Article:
The trend is driven partly by a pop group and, according to this explanation, wanting to enhance sexual attractiveness in the context of economic uncertainty:
“The ‘girl next door’ look of accessibility and plainness is especially popular in Japan right now partly, I think, because Japanese men feel so weak in the face of a stagnant economy and fast-shifting gender roles,” Kelts told Yahoo! Shine. “Marriage and birth rates in Japan are at historic lows. A too-perfect set of teeth, or anything else, can be intimidating when your role in society is imperiled.”
Which reminds me of Henry VIII’s time when sugar first became widely available: “Those who could afford it used it on just about everything, and too much sugar causes one’s teeth to become black. But sugar was still expensive, so having black teeth came to be a symbol of wealth. Soon many of the English, women especially, were deliberately blackening their teeth as a fashion and status symbol.”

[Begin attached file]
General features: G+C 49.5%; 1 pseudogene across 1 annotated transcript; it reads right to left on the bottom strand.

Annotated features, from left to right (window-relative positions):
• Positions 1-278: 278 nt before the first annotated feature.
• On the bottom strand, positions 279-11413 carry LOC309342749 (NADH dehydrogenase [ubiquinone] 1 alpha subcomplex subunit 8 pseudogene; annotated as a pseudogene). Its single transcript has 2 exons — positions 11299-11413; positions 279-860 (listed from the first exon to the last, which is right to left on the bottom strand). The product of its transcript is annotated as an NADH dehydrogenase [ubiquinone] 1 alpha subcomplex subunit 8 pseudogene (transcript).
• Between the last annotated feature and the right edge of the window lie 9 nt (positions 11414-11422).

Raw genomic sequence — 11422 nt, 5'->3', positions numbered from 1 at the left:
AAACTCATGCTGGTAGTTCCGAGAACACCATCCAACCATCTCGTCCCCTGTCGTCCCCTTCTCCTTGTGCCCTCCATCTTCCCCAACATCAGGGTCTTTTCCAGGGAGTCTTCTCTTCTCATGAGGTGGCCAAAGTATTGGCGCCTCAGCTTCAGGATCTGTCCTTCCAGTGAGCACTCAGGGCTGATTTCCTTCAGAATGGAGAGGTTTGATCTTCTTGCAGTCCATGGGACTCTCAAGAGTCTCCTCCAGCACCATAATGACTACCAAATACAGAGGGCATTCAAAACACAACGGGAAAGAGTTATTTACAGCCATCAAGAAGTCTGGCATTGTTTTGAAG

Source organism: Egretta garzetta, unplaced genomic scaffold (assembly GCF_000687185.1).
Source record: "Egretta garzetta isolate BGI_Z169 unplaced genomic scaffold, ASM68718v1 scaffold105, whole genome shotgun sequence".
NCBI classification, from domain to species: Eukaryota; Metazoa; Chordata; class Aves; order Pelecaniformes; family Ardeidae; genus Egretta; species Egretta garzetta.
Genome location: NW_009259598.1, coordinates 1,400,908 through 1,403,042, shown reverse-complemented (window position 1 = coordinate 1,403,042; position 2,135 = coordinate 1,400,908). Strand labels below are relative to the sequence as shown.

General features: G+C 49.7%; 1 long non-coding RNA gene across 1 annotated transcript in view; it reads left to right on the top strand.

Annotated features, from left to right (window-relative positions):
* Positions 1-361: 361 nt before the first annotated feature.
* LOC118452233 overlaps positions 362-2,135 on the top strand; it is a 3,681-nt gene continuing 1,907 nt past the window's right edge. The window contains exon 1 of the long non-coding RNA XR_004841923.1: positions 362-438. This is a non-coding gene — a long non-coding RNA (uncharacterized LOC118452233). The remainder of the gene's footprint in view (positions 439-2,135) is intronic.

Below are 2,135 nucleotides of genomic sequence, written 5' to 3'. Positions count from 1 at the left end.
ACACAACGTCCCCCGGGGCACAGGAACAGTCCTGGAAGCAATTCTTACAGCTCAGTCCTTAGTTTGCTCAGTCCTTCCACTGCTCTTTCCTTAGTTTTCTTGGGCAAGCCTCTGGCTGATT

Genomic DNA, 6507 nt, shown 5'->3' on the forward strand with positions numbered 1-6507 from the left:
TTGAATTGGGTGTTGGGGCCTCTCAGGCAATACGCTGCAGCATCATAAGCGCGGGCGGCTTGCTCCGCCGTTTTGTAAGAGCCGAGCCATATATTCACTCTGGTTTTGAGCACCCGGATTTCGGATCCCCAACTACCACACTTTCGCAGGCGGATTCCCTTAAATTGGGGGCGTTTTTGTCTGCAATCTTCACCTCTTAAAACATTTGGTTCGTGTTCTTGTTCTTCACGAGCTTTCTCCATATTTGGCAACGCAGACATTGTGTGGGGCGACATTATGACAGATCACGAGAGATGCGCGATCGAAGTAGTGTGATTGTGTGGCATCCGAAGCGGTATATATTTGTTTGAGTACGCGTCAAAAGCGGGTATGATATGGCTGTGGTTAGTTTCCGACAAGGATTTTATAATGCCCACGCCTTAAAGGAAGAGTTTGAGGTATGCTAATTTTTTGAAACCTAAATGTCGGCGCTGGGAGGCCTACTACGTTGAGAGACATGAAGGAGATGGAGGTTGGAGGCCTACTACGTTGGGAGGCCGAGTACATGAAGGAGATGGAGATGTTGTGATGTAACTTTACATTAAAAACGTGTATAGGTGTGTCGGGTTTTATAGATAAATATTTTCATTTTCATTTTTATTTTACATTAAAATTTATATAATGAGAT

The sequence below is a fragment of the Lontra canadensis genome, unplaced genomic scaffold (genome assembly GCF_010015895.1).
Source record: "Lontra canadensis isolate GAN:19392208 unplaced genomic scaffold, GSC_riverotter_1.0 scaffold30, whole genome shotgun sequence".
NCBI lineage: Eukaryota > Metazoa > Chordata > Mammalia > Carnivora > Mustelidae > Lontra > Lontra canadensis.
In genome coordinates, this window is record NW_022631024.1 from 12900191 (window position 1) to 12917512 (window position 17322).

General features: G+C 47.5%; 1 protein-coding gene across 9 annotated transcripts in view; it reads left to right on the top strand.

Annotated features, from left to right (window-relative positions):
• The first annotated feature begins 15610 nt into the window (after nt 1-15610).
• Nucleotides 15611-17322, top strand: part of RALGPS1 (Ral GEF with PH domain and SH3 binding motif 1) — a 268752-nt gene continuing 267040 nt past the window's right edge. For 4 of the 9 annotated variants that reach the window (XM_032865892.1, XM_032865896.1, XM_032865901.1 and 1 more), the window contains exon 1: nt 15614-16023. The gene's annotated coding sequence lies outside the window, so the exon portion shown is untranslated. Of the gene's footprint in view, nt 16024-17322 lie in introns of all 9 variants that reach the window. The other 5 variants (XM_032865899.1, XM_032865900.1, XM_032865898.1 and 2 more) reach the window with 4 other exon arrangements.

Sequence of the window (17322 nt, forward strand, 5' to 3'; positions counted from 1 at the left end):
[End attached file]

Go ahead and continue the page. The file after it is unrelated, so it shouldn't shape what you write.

Interesting that both explain sexual attractiveness through economic filters. Want to appear wealthier? Modify your teeth! Want to appear less wealthy? Modify your teeth!
(Makes me wonder: Does the sex-and-economics explanation work for the vampire teeth craze?)
Source: “Japanese Snaggletooth Craze Spawns Dental Procedures, Girl Group.” (Thanks to L.P. for the link.)
Related: Fashion: white teeth — or black?